Trump, Mastriano Well Ahead of Respective Potential Rivals in Pennsylvania

In the first public poll on Pennsylvania’s 2024 Republican Senate primary, State Senator Doug Mastriano (R-Gettysburg) has an 18-point lead against Dave McCormick.

The same survey shows former President Donald Trump besting Florida Governor Ron DeSantis by the same margin in the state’s GOP presidential contest. While only Trump has officially declared his candidacy, a robust movement for a DeSantis bid has long been afoot, while both Mastriano and McCormick have strongly suggested they are considering a Senate run against Democratic incumbent Bob Casey. 

Public Policy Polling (PPP), a Democrat-aligned firm, commissioned the poll, which assumes a three-person matchup in the Senate nomination battle and a five-person White House primary. Results show Mastriano with 39 percent of the vote, McCormick with 21 percent, and Kathy Barnette with 11 percent. McCormick and Barnette both ran for their party’s Senate nomination last year but lost to celebrity surgeon Mehmet Oz, who lost to then-Lieutenant Governor John Fetterman (D). 

PPP’s findings on the presidential race put Trump at the lead with 49 percent and DeSantis with 31 recent, while former South Carolina governor and former United Nations Ambassador Nikki Haley ties with former Vice President Mike Pence at 5 percent. If recent data is to be believed, the ex-president has dramatically improved his position; a survey conducted by Harrisburg-based Susquehanna Polling and Research in late February indicated DeSantis received 37 percent of GOP voters’ backing while Trump got only 32 percent. 

All 616 likely voters responding to the PPP poll told the firm they usually vote in GOP primary elections, and 94 percent of them said they hold a negative view of President Joe Biden’s job performance. Only 15 percent said the same thing about Trump’s tenure in Washington, with 75 percent saying they like the former president’s public record and 10 percent saying they are unsure. 

Mastriano gets a more equivocal reaction from Republican voters, only 47 percent of whom said they like what they know of the lawmaker. Twenty-eight percent registered an unfavorable view, and 25 percent said they weren’t sure. 

While Mastriano will need to overcome the negative views of some within his party if he runs, McCormick’s challenge will be forming an impression of any kind. While 22 percent of Republican voters registered a positive opinion of the former hedge-fund executive and 13 percent viewed him negatively, 65 percent admitted they were unsure.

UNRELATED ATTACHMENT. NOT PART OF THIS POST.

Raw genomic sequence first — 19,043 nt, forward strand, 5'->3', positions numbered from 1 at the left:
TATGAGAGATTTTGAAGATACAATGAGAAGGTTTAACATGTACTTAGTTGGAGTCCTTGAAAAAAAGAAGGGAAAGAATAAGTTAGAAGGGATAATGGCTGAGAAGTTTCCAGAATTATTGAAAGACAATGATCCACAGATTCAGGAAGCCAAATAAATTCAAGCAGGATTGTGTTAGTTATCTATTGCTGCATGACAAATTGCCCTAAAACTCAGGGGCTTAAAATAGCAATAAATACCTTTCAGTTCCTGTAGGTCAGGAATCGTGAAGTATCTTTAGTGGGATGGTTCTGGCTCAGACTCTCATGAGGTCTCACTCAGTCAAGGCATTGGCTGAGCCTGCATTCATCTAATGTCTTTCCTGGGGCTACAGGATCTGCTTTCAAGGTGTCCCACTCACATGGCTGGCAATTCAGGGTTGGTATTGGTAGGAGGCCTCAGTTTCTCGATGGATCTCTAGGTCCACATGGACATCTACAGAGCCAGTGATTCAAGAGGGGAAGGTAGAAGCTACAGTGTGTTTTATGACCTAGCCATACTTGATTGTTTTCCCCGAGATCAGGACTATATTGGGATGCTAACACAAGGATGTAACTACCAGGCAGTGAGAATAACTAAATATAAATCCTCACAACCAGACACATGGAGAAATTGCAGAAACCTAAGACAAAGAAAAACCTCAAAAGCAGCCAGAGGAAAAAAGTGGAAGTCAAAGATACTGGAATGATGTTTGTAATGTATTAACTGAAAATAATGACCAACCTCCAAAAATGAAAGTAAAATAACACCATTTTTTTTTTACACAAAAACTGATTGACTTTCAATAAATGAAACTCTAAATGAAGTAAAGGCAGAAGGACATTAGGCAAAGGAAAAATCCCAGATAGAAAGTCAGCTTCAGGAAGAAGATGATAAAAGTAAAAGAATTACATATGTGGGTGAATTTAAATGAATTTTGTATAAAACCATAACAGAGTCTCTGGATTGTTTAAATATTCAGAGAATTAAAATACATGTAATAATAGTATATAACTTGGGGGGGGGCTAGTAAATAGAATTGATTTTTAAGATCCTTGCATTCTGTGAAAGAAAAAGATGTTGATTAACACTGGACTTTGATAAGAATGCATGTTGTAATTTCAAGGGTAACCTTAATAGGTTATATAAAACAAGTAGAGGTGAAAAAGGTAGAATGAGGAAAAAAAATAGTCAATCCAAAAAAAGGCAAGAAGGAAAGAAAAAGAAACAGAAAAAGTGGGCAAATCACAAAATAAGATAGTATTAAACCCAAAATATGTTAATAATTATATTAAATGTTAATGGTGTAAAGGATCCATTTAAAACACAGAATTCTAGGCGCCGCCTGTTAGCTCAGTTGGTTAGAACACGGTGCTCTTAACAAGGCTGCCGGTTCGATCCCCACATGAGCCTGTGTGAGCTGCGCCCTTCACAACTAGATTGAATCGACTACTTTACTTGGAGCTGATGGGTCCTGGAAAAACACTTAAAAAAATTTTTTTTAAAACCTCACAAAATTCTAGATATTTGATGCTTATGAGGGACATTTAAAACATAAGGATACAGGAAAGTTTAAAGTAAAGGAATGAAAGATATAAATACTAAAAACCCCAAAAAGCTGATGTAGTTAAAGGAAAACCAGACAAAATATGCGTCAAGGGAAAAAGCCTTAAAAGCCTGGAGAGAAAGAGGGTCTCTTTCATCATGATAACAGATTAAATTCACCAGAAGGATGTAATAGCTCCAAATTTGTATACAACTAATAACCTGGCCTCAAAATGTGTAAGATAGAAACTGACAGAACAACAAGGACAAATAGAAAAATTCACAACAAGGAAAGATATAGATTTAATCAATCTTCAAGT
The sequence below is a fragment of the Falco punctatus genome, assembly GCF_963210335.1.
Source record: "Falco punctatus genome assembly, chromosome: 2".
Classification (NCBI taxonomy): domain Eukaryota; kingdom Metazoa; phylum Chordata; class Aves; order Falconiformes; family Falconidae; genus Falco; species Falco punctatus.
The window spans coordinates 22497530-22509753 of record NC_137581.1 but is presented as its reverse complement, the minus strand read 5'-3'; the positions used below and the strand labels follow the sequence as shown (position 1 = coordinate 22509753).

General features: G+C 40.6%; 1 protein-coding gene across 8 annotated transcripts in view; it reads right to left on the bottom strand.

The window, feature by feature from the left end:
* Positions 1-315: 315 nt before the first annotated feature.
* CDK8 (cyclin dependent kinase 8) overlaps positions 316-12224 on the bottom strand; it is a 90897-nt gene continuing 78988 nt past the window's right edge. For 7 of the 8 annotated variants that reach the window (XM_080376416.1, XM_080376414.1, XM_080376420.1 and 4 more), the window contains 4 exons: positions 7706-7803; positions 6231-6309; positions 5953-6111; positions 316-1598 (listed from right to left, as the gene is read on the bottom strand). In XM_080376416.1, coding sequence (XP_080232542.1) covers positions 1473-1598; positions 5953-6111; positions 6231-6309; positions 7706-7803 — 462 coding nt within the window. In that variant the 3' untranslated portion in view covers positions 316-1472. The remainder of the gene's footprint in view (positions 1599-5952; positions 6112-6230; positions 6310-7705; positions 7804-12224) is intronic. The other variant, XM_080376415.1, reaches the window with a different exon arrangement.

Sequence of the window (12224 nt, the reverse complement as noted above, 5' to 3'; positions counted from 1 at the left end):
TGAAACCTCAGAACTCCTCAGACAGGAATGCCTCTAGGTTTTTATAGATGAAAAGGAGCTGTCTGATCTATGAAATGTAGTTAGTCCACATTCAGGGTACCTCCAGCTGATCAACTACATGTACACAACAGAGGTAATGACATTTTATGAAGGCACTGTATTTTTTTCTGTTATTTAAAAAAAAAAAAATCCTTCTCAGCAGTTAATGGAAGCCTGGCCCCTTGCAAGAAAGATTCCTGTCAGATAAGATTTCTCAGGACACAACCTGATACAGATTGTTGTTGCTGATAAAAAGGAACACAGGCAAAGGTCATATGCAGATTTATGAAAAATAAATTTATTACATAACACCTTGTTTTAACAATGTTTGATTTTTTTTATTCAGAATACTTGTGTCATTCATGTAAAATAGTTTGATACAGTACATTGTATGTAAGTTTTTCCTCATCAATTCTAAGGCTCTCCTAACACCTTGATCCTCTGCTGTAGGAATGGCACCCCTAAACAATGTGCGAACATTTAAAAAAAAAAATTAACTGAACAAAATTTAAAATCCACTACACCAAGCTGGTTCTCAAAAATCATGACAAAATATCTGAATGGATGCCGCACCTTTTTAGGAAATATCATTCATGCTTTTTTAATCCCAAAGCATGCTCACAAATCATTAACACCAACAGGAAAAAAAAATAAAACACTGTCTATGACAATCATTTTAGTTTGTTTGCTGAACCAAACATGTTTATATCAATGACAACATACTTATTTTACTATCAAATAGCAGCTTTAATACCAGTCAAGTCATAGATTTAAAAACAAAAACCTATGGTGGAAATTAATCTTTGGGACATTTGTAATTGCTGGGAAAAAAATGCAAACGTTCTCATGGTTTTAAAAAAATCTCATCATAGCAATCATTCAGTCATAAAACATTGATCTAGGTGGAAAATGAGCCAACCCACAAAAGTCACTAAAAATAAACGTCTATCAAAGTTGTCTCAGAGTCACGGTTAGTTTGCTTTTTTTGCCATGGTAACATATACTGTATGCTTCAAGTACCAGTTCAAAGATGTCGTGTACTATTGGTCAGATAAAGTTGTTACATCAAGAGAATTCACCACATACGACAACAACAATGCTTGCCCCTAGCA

Featuring McCormick’s emerging appeal to voters is a new book Superpower in Peril: A Battle Plan to Renew America. The 320-page work discusses at length the economic and security challenges the U.S. now faces and suggests ideas for confronting communist China. (In 2022, U.S.-China relations were broadly considered a liability for the candidate who had embraced economic engagement with the adversarial nation in his capacity as a businessman and as undersecretary of the Treasury under George W. Bush.) 

Mastriano, too, has spent recent months rehabilitating facets of his public image that have caused him difficulty. He jumped into the race for governor with a reputation for hyper-partisanship but has emerged as a leading advocate for remedial action for Pennsylvanians who are suffering in the wake of Norfolk Southern train derailment in East Palestine, Ohio. 

A bill he sponsored to financially aid affected residents in Beaver and Lawrence counties unanimously passed the Senate Veterans Affairs and Emergency Preparedness Committee, which he chairs last week. His panel is seeking further accountability from Governor Shapiro, members whose administration they have already questioned, and Norfolk Southern Chief Executive Officer Alan Shaw, who will testify before the committee next week. 

Mastriano won another bipartisan victory late last week when the Senate unanimously approved his legislation to ensure disabled veterans can receive military benefits without affecting their access to state economic relief programs. 

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Bradley Vasoli is managing editor of The Pennsylvania Daily Star. Follow Brad on Twitter at @BVasoli. Email tips to [email protected].
Photo “Doug Mastriano” by Doug Mastriano. Photo “Donald Trump” by Gage Skidmore. CC BY-SA 2.0. Background Photo “Pennsylvania Capitol” by Schindlerdigital. CC BY-SA 4.0.


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